Scroll Top
Diocese of Cashel, Ferns and Ossory

Bishop’s Letter – March 2019


Dear Friends


In my letter of last month I reflected on the 150th anniversary of Disestablishment, noting that one of its consequences was to give the Church of Ireland authority to revise and enrich its own liturgy to meet the needs of the times. This has been in fact a continuous process over the past century and a half.

As I write this letter, I am just home from taking a Confirmation service in the parish of Rathdowney. I was pleased to note that during the service the candidates were presented with their own personal copies of the Book of Common Prayer, and those copies were of course of the newly  reprinted version, hot off the press. The pew editions are now a dark blue colour … hitherto since the Book first appeared in 2004 they have been dark green.

But fear not! The church has not produced a new Prayer Book, and there is no need to forsake the green volumes which have become a beloved part of our worshipping life for the past fifteen years. The new edition has a new colour and a new publisher, but the main contents of the book have not been altered at all …  the size, layout and pagination are exactly the same. A few corrections and minor amendments have been ingeniously made that do not upset the page numbering in any way, and the only significant additional material comes at the back of the book, after the Psalter.

Here we find a new form, rich in flexibility and possibility, of Morning and Evening Prayer for use on a Sunday. Also at the back, printed for the first time in a Prayer Book, is a declaration made by the General Synod in 2009 concerning the best way in which contemporary Irish Anglicans might view historic formularies such as the 39 Articles which are part of our doctrinal heritage but which emerge from a period in post – Reformation debate when the language of theology was very much that of controversy, and when one church often discovered its identify by negative and indeed polemical comment concerning another. Many of us have long been anxious about what a visitor to one of our churches, browsing in the Prayer Book, might make of certain of the 39 Articles and what they appear to say about the beliefs of other Christians. Now such enquirers will find the Prayer Book itself stating, as did the 2009 General Synod … and here it is worth quoting at a little length –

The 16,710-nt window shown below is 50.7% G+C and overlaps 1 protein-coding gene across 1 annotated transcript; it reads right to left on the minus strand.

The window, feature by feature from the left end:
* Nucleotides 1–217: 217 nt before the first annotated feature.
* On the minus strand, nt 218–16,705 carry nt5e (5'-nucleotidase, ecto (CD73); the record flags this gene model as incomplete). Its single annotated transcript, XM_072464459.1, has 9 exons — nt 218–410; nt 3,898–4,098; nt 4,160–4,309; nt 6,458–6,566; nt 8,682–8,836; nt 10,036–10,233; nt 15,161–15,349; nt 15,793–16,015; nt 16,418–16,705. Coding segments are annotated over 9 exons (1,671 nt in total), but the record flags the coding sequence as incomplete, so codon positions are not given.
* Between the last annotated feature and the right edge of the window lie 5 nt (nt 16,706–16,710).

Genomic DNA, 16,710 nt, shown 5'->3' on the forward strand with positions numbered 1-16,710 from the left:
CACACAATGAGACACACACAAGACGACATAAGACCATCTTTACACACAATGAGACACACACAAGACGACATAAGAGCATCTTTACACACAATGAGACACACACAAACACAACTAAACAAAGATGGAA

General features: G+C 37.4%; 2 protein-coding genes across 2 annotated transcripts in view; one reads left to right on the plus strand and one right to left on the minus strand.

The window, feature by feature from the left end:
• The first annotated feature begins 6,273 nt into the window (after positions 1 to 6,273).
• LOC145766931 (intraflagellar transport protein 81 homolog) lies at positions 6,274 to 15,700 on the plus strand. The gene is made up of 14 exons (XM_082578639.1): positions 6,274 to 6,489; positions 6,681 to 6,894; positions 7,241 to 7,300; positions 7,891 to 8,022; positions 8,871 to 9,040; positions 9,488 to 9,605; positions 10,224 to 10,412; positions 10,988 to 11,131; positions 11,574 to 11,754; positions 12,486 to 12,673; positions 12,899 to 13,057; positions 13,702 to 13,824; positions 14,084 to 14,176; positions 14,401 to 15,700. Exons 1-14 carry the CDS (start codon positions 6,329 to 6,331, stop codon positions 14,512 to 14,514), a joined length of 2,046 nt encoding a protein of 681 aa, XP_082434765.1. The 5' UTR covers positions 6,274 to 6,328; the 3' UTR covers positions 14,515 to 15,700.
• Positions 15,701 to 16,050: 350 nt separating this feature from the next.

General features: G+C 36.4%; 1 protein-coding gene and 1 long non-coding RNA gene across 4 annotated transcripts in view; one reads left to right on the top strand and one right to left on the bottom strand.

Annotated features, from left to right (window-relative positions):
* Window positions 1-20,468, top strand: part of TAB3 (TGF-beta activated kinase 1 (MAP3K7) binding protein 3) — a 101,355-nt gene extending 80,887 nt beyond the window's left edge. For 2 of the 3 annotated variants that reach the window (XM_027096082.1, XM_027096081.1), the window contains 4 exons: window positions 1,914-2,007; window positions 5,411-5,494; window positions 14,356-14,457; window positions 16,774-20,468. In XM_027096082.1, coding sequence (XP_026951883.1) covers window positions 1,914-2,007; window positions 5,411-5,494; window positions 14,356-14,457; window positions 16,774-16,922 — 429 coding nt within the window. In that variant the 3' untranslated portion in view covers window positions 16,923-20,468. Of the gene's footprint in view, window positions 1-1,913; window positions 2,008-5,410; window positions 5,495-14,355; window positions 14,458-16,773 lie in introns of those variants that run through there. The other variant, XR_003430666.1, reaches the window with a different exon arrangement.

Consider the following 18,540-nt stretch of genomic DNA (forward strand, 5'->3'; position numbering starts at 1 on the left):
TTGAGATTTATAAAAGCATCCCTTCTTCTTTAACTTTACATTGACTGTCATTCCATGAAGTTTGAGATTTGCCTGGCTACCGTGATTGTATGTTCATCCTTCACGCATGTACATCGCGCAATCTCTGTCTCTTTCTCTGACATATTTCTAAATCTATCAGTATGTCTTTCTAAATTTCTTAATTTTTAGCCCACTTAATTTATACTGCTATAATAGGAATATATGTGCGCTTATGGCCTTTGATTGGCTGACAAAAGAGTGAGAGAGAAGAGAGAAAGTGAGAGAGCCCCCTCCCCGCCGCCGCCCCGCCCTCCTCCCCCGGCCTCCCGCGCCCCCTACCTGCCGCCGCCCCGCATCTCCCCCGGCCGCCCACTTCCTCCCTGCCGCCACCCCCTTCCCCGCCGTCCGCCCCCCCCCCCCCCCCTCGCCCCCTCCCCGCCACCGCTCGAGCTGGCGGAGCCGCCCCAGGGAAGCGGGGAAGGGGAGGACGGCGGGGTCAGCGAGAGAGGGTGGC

” … historic documents often stem from periods of deep separation between Christian churches. Whilst, in spite of a real degree of convergence, distinct differences remain, the tone and tenor of the language of the negative statements towards other Christians should not be seen as representing the spirit of this Church today. “


Amen to that !

The Liturgical Advisory Committee, of which our own Dean of Cashel is the Secretary, are to be congratulated on this excellent and elegant reprint of our Prayer Book. For Anglicans, the Book of Common Prayer is essential to what we are …  it is a true bond of worship and doctrine. The Book requires an elegance that reflects the beauty and the significance of its contents … Useful as service sheets and words on screens can be, they still never replace the importance of THE BOOK. The BCP is not just a book to be used in church; it is to be taken home, treasured and internalised. As the Preface to the 2004 Book made clear – ‘we were determined to produce a book which would have equal capacity to enrich private and corporate devotion‘. I hope that those confirmed today, and indeed all those who will be given Prayer Books at Confirmations and other similar occasions in the coming months, will come to appreciate – as generations before them did – the absolute truth of such words.

In recent weeks we mourned one of our well-loved Diocesan Readers, Patricia Doogue. Many fellow Readers joined family and friends at Castletown church in Killeshin Union for her funeral. Patricia was someone with a fine and independent mind, a great scholarly love of history especially  in the Leighlin area and a valued capacity for loyal friendship. Her equal loyalty to her calling as a reader, the care and quality of her ministry through liturgy, were obvious to all. We shall miss her hugely.


Michael Cashel Ferns and Ossory